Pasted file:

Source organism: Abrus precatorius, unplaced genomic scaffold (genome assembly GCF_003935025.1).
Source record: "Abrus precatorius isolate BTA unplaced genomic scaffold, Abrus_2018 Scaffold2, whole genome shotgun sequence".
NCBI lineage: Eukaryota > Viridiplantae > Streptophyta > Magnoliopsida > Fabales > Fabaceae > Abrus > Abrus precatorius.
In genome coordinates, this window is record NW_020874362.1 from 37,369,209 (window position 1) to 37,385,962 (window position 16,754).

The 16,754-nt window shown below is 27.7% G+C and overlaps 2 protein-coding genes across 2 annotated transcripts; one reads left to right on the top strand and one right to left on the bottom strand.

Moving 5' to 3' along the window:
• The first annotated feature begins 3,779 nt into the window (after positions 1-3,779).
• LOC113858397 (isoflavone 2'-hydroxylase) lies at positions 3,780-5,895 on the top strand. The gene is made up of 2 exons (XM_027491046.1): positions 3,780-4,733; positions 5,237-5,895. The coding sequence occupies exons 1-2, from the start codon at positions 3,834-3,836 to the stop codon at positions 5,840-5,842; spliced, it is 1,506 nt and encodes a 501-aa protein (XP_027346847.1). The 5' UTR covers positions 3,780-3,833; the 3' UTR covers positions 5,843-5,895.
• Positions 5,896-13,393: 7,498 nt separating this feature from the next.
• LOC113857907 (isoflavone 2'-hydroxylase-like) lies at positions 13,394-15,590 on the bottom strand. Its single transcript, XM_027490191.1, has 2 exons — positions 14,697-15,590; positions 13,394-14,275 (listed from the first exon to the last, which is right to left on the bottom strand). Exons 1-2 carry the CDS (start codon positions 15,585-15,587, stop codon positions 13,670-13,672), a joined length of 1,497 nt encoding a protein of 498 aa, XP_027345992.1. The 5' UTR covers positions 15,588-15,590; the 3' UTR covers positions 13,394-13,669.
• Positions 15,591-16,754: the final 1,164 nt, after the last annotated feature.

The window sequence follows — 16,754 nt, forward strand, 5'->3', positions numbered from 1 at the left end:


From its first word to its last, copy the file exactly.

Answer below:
Source organism: Abrus precatorius, unplaced genomic scaffold (genome assembly GCF_003935025.1).
Source record: "Abrus precatorius isolate BTA unplaced genomic scaffold, Abrus_2018 Scaffold2, whole genome shotgun sequence".
NCBI lineage: Eukaryota > Viridiplantae > Streptophyta > Magnoliopsida > Fabales > Fabaceae > Abrus > Abrus precatorius.
In genome coordinates, this window is record NW_020874362.1 from 37,369,209 (window position 1) to 37,385,962 (window position 16,754).

The 16,754-nt window shown below is 27.7% G+C and overlaps 2 protein-coding genes across 2 annotated transcripts; one reads left to right on the top strand and one right to left on the bottom strand.

Moving 5' to 3' along the window:
• The first annotated feature begins 3,779 nt into the window (after positions 1-3,779).
• LOC113858397 (isoflavone 2'-hydroxylase) lies at positions 3,780-5,895 on the top strand. The gene is made up of 2 exons (XM_027491046.1): positions 3,780-4,733; positions 5,237-5,895. The coding sequence occupies exons 1-2, from the start codon at positions 3,834-3,836 to the stop codon at positions 5,840-5,842; spliced, it is 1,506 nt and encodes a 501-aa protein (XP_027346847.1). The 5' UTR covers positions 3,780-3,833; the 3' UTR covers positions 5,843-5,895.
• Positions 5,896-13,393: 7,498 nt separating this feature from the next.
• LOC113857907 (isoflavone 2'-hydroxylase-like) lies at positions 13,394-15,590 on the bottom strand. Its single transcript, XM_027490191.1, has 2 exons — positions 14,697-15,590; positions 13,394-14,275 (listed from the first exon to the last, which is right to left on the bottom strand). Exons 1-2 carry the CDS (start codon positions 15,585-15,587, stop codon positions 13,670-13,672), a joined length of 1,497 nt encoding a protein of 498 aa, XP_027345992.1. The 5' UTR covers positions 15,588-15,590; the 3' UTR covers positions 13,394-13,669.
• Positions 15,591-16,754: the final 1,164 nt, after the last annotated feature.

The window sequence follows — 16,754 nt, forward strand, 5'->3', positions numbered from 1 at the left end: